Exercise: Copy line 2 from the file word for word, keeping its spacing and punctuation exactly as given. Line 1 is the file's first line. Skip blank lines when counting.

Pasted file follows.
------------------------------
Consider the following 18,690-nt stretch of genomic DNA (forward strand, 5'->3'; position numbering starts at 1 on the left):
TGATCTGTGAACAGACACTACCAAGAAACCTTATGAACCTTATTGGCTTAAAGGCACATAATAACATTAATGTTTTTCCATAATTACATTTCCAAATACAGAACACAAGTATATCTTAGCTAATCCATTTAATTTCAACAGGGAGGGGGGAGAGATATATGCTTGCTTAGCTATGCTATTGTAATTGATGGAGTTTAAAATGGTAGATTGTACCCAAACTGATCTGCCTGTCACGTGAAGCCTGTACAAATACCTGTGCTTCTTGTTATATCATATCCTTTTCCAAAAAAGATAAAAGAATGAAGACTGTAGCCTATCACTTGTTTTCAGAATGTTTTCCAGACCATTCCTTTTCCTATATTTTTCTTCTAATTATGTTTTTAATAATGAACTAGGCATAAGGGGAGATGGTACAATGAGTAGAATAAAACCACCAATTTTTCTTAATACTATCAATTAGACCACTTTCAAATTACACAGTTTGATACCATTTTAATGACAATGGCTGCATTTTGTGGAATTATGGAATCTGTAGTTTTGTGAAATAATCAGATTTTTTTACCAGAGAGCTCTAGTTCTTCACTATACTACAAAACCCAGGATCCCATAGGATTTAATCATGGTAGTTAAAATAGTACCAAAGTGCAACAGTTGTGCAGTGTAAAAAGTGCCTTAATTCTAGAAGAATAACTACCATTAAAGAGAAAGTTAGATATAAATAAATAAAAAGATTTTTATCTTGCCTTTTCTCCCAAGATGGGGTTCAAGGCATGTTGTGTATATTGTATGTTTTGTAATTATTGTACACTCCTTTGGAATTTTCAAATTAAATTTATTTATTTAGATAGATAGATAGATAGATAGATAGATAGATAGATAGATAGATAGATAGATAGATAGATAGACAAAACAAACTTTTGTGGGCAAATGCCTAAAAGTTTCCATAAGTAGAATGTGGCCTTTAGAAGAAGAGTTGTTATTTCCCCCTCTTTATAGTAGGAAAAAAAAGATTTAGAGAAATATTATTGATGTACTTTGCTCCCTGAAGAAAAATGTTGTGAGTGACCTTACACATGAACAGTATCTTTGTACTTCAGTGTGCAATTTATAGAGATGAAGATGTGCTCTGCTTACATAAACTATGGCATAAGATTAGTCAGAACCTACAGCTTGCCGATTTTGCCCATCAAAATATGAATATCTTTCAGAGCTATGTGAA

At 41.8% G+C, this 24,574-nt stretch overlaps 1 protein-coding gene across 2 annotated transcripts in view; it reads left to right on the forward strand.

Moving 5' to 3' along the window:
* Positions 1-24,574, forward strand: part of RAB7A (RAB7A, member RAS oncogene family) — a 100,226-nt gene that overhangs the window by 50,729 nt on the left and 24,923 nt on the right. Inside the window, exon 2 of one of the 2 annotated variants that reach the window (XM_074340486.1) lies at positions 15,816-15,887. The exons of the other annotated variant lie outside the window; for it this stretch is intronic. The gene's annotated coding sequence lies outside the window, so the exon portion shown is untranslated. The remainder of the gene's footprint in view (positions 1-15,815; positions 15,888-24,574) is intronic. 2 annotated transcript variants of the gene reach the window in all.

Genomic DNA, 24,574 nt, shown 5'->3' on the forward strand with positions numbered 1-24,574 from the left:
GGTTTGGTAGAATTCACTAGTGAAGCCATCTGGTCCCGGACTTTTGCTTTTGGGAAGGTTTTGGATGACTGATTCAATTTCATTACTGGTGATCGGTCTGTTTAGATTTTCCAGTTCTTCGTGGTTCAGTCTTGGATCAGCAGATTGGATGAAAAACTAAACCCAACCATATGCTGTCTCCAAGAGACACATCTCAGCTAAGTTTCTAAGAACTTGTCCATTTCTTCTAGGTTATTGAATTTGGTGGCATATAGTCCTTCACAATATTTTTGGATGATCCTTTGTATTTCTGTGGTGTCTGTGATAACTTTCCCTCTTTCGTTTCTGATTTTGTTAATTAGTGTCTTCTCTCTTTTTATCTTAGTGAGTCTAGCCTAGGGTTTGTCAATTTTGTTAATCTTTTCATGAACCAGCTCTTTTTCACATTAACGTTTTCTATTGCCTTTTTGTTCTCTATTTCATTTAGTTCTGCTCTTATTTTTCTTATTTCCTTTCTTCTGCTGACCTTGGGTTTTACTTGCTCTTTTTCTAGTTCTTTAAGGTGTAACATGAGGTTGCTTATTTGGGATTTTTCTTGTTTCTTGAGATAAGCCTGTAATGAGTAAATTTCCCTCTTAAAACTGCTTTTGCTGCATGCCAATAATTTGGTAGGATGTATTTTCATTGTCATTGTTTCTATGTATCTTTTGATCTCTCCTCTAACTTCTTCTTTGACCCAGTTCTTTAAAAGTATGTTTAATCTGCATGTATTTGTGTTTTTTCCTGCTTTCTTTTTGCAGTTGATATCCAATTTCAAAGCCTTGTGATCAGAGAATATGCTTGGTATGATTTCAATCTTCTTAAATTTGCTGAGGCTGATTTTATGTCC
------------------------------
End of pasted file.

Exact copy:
TGATCTGTGAACAGACACTACCAAGAAACCTTATGAACCTTATTGGCTTAAAGGCACATAATAACATTAATGTTTTTCCATAATTACATTTCCAAATACAGAACACAAGTATATCTTAGCTAATCCATTTAATTTCAACAGGGAGGGGGGAGAGATATATGCTTGCTTAGCTATGCTATTGTAATTGATGGAGTTTAAAATGGTAGATTGTACCCAAACTGATCTGCCTGTCACGTGAAGCCTGTACAAATACCTGTGCTTCTTGTTATATCATATCCTTTTCCAAAAAAGATAAAAGAATGAAGACTGTAGCCTATCACTTGTTTTCAGAATGTTTTCCAGACCATTCCTTTTCCTATATTTTTCTTCTAATTATGTTTTTAATAATGAACTAGGCATAAGGGGAGATGGTACAATGAGTAGAATAAAACCACCAATTTTTCTTAATACTATCAATTAGACCACTTTCAAATTACACAGTTTGATACCATTTTAATGACAATGGCTGCATTTTGTGGAATTATGGAATCTGTAGTTTTGTGAAATAATCAGATTTTTTTACCAGAGAGCTCTAGTTCTTCACTATACTACAAAACCCAGGATCCCATAGGATTTAATCATGGTAGTTAAAATAGTACCAAAGTGCAACAGTTGTGCAGTGTAAAAAGTGCCTTAATTCTAGAAGAATAACTACCATTAAAGAGAAAGTTAGATATAAATAAATAAAAAGATTTTTATCTTGCCTTTTCTCCCAAGATGGGGTTCAAGGCATGTTGTGTATATTGTATGTTTTGTAATTATTGTACACTCCTTTGGAATTTTCAAATTAAATTTATTTATTTAGATAGATAGATAGATAGATAGATAGATAGATAGATAGATAGATAGATAGATAGATAGATAGACAAAACAAACTTTTGTGGGCAAATGCCTAAAAGTTTCCATAAGTAGAATGTGGCCTTTAGAAGAAGAGTTGTTATTTCCCCCTCTTTATAGTAGGAAAAAAAAGATTTAGAGAAATATTATTGATGTACTTTGCTCCCTGAAGAAAAATGTTGTGAGTGACCTTACACATGAACAGTATCTTTGTACTTCAGTGTGCAATTTATAGAGATGAAGATGTGCTCTGCTTACATAAACTATGGCATAAGATTAGTCAGAACCTACAGCTTGCCGATTTTGCCCATCAAAATATGAATATCTTTCAGAGCTATGTGAA